Thursday, March 25, 2010


My class is doing poems. They were asked to write about the topic of their choice, focusing on SHOWING rather than TELLING things. We spent a lot of time working on imagery and sensory details. They are all written in free verse and were taught about meter and rhyme. For most of the poems, the students chose not to use rhyme or meter.

Where I’m From

I’m from a trash can
Where is isn’t safe
Where the ghetto and the poor
Mostly live, every 30 minutes
I hear the ambulance

I am from a trash can
Where it’s hard to get an
Education but easy to get
A job. This is what I think of
A trashcan

Where I’m From

I come from where it is cold, warm
And hot. From sunny to cloudy to misty
I come from a place where people
Struggle to make ends meet. Where
People live in the street because they have
Lost their homes. Where the innocent die
In blood and the evil walk around
The cruel streets. I come from where
People have sickness that can’t be
Cured. I come from where
People think that war and violence
Is the answer to peaceful world. I
Come from where people think drugs
Are the answer to escape the world
I come from a world of evil.

Where I’m From

I’m from colored people
And Spanish people
Where the illegal scent of weed fills
The air.
Where the f-word
And the n-word are

Used as forms of communication
Was born, where
Grafitti ruins the
Space of abandoned

Where people get shot
For no damn reason
Where the spicy flavor of
Fried chicken is so
Damn good. Where
The occupation of drug dealer is not
A job. Where the
Mayor’s million trees
Program is not working
Where the sanitation department’s
Workers spend
More than half an hour
Cleaning up one part of
The street. Where the
White new Yankee Stadium

Stands. Where
The two, five, six all
Crash through. Where
The Bronx bombers
Won 27 World Series
I’m from the south, south

Where I’m From

I’m from one of the
Five boroughs in New York City,
The city that never sleeps
You can make it here you
Can make it anywhere

I’m from brown brick buildings
With a green apartment door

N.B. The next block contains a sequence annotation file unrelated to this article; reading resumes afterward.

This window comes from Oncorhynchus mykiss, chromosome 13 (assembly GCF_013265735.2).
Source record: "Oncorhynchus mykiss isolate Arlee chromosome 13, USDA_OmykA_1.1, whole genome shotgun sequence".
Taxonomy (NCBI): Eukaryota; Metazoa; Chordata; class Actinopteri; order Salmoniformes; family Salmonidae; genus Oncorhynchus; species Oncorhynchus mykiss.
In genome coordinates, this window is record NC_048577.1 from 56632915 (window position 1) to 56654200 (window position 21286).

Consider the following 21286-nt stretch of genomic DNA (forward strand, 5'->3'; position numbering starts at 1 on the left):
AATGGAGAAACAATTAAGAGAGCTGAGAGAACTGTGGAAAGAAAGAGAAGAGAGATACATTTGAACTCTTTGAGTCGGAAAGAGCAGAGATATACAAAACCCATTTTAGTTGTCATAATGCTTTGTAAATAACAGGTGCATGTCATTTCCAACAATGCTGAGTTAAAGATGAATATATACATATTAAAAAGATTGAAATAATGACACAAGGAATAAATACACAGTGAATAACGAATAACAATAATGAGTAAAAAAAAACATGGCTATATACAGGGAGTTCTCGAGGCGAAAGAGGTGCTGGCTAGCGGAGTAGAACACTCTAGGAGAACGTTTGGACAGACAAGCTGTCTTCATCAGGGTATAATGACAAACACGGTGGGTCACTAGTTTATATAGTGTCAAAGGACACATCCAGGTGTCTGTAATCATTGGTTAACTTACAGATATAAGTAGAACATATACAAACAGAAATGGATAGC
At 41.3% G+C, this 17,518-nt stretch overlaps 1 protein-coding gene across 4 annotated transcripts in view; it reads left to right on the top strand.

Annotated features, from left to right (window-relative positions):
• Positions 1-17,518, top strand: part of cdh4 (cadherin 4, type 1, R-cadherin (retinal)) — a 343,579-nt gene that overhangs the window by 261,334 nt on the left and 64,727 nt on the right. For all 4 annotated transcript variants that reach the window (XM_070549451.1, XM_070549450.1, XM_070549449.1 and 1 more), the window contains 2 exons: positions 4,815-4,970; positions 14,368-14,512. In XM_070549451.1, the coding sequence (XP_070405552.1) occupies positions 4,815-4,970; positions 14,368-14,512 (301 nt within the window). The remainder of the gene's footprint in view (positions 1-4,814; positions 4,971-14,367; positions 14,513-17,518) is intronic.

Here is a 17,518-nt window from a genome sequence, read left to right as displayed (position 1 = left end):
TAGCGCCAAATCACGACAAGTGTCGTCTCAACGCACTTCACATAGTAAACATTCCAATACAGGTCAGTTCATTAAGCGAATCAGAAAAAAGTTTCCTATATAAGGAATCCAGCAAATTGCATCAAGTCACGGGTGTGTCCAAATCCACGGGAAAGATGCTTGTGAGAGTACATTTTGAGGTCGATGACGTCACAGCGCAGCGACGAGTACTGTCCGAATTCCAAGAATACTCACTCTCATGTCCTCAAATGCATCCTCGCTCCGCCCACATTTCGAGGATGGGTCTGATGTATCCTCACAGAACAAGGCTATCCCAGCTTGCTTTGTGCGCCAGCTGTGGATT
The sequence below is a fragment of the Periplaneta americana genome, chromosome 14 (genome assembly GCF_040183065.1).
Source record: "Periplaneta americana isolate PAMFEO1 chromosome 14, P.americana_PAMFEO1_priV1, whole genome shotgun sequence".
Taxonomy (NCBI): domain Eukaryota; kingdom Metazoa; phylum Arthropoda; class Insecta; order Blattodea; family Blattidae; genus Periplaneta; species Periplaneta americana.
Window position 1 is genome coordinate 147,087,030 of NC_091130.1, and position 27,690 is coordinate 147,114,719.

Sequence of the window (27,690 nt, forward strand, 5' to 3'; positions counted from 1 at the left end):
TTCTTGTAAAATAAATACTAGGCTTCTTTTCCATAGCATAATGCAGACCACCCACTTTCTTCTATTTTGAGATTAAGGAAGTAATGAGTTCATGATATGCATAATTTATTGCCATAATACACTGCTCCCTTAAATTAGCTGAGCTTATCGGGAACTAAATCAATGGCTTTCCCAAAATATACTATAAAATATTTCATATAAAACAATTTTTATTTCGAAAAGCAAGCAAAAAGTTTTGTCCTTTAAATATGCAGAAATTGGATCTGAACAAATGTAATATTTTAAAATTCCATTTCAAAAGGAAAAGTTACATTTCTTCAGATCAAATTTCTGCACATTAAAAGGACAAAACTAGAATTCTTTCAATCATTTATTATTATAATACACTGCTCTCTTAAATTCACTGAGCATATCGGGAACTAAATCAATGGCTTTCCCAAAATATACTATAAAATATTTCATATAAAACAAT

6 different blocks and
96 buildings

I’m from a wash ‘n’ set
Every two weeks, a hot
Dryer, drying my hair
From being clean, nice
And healthy, rollers in
My hair and my hair
Dropping nice and silky
From hard work on my hair

A well loving educational family
Loves to party, nurture, and shop
To give and take, I love
Them so much.

Where I’m From

I come from the nicest to the rudest
From the loudest to the quiet
I’m from the Bronx
Where people do what they
Feel like without nobody telling
Them what to say or do

I’m just an ordinary girl that
Has dreams and goals but with
People screaming at me ‘yo shut up.’
Or ‘you useless girl do anything
Just get away from me.’ Or you
See men beating women or their
Kids. But this is the Bronx. Like
It or not. Does not matter you have
To deal with it.

Where I come From

I come from hip-hop that pounds
Against my ear drums
And pop that is music to
My ears with a melody of Gaga

I come from love when my friends
And family actually care about
Me, and HATE when I feel
Like killing but I wouldn’t do

I come from my freckled face
Mom with hugs and kisses and
From my quiet dad with nothing
To say to me

I come from the dark Bronx
Where I’m scared to go out at

Where I'm From

I’m from a trash can
Where is isn’t safe
Where the ghetto and the poor
Mostly live, every 30 minutes
I hear the ambulance

I am from a trash can
Where it’s hard to get an
Education but easy to get
A job. This is what I think of
A trashcan

Where I’m From

I come from where it is cold, warm
And hot. From sunny to cloudy to misty
I come from a place where people
Struggle to make ends meet. Where
People live in the street because they have
Lost their homes. Where the innocent die
In blood and the evil walk around
The cruel streets. I come from where
People have sickness that can’t be
Cured. I come from where
People think that war and violence
Is the answer to peaceful world. I
Come from where people think drugs
Are the answer to escape the world
I come from a world of evil.

I’m from the loudness
Coming out of homes and cars
My parents make me crazy from clam
They make me scream and tear.

I’m the caramel color of my skin
From the names I got that represents me
From the talk-a-lots
And attitudes and calmness sometimes

I’m from the spicy food
Where you need to drink water
Spice is in the food and candy
From spicy then sweet or sour

I’m from people that see things
And keep quiet
From looking at nothing to
looking at something
I’m from love to hate
Where either you’re loved or hated
From hurtful feelings or romantic feelings

I’m from people who have dreams
That come true
Or don’t work out

Where I am From

I am from Yankees games in the summertime
And playing first base and Kelly Park
I am from chocolate ice cream on a sugar cone
And the smell of fired chicken and white rice
I am from a closet overflowing with bright colored t-shirts
I am from pictures of myself on the walls
I am from girls I wish I could date
I am from a sister who makes me crazy
I am from a little brother who looks like me
But he behaves better
I am from a dad who always be in my school
And teachers who get me in trouble
I am from math tests that I get As on
And a best friend who calls teachers ‘redneck’
I am from football afterschool
- I am the best at catching
I am from hip-hop music and basketballs bouncing
I am from the coquies and bacalao
I am from leather gloves that play baseball